17 Oct 2011 Comments 0

Plant Name: Solanaceae

Plant Family: Solanaceae


Botanical Name: Lycopersicon esculentum


Tomatoes originated in the Andes mountains of South America but were not cultivated until they had traveled to Central America where pre-Mayan people first domesticated them. The Aztecs were the first to cultivate and eat a wild, cherry-sized tomato, Lycopersicon esculentum, the ancestor of the modern tomato.


In the early 16th century Hernan Cortes took samples of tomatoes back to Spain after his explorations. The earliest written record of tomatoes is in herbal books where it is correctly categorized as a member of the nightshade family, the same family that produces a number of poisonous or narcotic plants. Other notorious members of the family are the deadly nightshade, jimson weed, and tobacco.


Like many other nightshades, tomato leaves and stems contain atropine and other tropane alkaloids that are toxic if ingested. Ripened fruit does not contain these compounds. The leaves, stems, and green unripe fruit of the tomato plant do contain small amounts of the poisonous alkaloid tomatine.


The Aztecs called the fruit xitomatl (pronounced [tomat]), meaning plump thing with a navel. Other Meso american peoples, including the Nashuas, took the name as tomatl, from which some European languages derived the name "tomato".


Although tomatoes were grown in England and seed was brought to America by early settlers, they were planted strictly as ornamentals until the 1830's because they were believed to be poisonous. The tomato was called "wolf peach", a name reflected in the botanical name, Lycopersicon esculentum which literally means "edible wolf peach."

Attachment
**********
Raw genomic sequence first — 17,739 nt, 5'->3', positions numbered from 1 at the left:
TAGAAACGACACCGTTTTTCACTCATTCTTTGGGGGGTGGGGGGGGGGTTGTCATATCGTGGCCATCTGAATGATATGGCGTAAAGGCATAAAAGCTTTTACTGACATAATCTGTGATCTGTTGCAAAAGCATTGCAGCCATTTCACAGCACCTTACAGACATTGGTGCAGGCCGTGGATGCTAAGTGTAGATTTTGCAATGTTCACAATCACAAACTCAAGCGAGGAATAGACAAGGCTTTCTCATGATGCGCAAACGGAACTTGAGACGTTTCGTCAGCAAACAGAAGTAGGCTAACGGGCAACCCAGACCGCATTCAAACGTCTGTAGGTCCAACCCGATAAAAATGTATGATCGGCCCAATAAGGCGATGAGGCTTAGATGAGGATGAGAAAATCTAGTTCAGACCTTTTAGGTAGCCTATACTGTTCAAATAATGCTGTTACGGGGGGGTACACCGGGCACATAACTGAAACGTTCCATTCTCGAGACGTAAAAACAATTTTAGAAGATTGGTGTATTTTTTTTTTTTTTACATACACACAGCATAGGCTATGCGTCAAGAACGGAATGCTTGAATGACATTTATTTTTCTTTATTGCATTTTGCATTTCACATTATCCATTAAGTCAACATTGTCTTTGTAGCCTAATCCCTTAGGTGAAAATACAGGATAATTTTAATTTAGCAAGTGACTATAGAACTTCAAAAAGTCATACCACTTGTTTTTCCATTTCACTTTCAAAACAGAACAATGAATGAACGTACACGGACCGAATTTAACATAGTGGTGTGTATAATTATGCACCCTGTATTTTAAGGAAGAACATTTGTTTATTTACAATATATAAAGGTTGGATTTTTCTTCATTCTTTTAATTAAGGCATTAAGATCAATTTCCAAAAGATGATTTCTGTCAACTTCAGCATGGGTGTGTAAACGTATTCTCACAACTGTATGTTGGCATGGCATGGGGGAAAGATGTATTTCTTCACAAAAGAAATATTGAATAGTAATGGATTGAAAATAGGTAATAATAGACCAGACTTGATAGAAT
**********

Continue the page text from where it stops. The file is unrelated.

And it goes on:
The belief changed in the 1820s when Colonel Johnson staged an event in Salem, New Jersey. He claimed he would eat a basketful of tomatoes on the steps of the local courthouse for the public to see that they were not harmful. A crowd turned out to watch the colonel die and a local physician warned that he would "foam at the mouth ... double over with appendicitis ... if the wolf peach is too ripe and warmed by the sun ... exposing himself to brain fever."


Despite the doctor's dire predictions, the whole episode didn't turn out to be much of a show as Johnson cheerfully ate the basketful and survived. After that, people began to accept tomatoes as a food and by 1835, they were readily available on the markets around the country.


In the 1880s James Vick's Flower and Vegetable Catalog listed six types of tomatoes. From those beginnings, breeders began to develop newer varieties of various colors, shapes and sizes with varied resistance characteristics.

In 1949, W. Atlee Burpee Co. introduced the first F1 Hybrid tomato, "Big Boy", an early variety of large, smooth red tomato. Since then, thousands of hybrid tomatoes have been introduced to gardeners. Multiple disease resistances and tolerances have been bred into tomatoes, different varieties mature at different rates and fruits containing variable solid matter for different purpose have arrived on the market.


The Moneymaker  tomatoes variety gained popularity in the 60’s and 70’s for its uniformity and exceptional flavour, and remains a much-loved garden variety today. Grow this versatile tomato as a cordon in the greenhouse or outdoors.

Today there are around 7500 tomato varieties grown for various purposes. Heirloom tomatoes are becoming increasingly popular, particularly among home gardeners and organic producers, since they tend to produce more interesting and flavorful crops at the cost of disease resistance and productivity.


Tomatoes are among the most popular garden plants today. For many gardeners, tomatoes are the reason to raise a garden. Other plants are mere accessories.

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